Security Rule – outlines the minimum physical, technical, and administrative safeguards needed to protect electronic PHI.
Breach Notification Rule – outlines procedures that must be followed in the aftermath of a breach to ensure that the risk of damage to patients is minimal. Employees must be informed on how and when to notify the OCR and the media.
Enforcement Rule – contains guidance on the fines and penalties that may be levied against a CE should a data breach occur. (OCR and Department of Health and Human Services can alter punishments at their discretion.)
Omnibus Rule – covers a wide range of privacy-related areas, from the length of time a patient’s records can be held to the encryption requirements of PHI.
As HIPAA covers many different types of organisations, the wording of HIPAA’s text is often vague such that it can be applied to many different circumstances. It is recommended that instead of using such vague terminology, you present how Rules are being applied in your organisation, and how they affect the employees. For example, instead of listing what HIPAA’s Security Rules requirements for adequate physical safeguards, inform your employees of the specific safeguards being used, such as locked desk drawers or filing cabinets.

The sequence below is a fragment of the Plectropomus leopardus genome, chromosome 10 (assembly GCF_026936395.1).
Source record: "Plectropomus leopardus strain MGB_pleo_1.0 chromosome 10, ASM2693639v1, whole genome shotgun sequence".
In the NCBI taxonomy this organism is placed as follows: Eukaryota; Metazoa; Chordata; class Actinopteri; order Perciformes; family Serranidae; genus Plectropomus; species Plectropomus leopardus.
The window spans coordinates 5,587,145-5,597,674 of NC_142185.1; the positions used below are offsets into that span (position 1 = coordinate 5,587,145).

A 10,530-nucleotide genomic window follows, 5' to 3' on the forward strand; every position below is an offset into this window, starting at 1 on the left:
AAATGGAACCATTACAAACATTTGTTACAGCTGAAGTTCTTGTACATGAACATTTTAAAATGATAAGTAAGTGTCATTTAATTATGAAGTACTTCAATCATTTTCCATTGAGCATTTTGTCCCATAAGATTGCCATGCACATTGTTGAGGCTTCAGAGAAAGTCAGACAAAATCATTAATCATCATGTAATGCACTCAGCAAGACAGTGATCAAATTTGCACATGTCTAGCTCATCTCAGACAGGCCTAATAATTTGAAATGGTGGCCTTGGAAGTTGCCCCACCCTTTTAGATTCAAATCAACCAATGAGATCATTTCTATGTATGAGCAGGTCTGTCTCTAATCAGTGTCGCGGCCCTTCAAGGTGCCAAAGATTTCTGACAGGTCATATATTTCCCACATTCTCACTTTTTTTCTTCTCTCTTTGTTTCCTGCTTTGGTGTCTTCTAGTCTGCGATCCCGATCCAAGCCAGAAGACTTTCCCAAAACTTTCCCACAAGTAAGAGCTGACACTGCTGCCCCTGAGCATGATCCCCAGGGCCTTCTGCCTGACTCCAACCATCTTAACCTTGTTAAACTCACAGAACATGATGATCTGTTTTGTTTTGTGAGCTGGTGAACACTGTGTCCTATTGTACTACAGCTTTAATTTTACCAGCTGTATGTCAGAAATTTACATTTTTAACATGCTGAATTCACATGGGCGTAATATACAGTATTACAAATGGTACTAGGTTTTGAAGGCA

Best Practices Against Threats to Data Security
Employers should inform their employees of the most significant threats to the security of healthcare data. These include, but are not limited to, phishing attacks, ransomware campaigns, Trojan malware software, or stolen mobile devices.
Particular attention should be paid to cyber attacks. The healthcare industry is a potentially lucrative target for hackers due to the high black market value of PHI. Even if one employee falls for a phishing campaign, the whole network is compromised, and the hacker may access vast numbers of patient files before the organisation even notices it is under attack. Training courses should be explicitly offered about avoiding phishing attacks and recognising suspicious emails.
Employees should be informed of IT security best practices, such as two-factor authentication on mobile devices and private email accounts.
HIPAA Training in Practice
All employees at an organisation which handles the sensitive healthcare information of patients should be familiar with at least the basic requirements of data security outlined in HIPAA. Individual employees may require further training due to their roles in the organisation or how they interact with patient data.
It is recommended that training is held regularly, in short sessions. Employees are likely to lose interest if the session runs for longer than an hour. Employers should try to make the sessions engaging and interactive, using techniques such as multimedia presentations or audience participation.
HIPAA mandates employee training, so it is essential to keep a record of training sessions, such as who attended, what the session covered, and how regularly they occur. Auditors may request to see records that HIPAA training has occurred.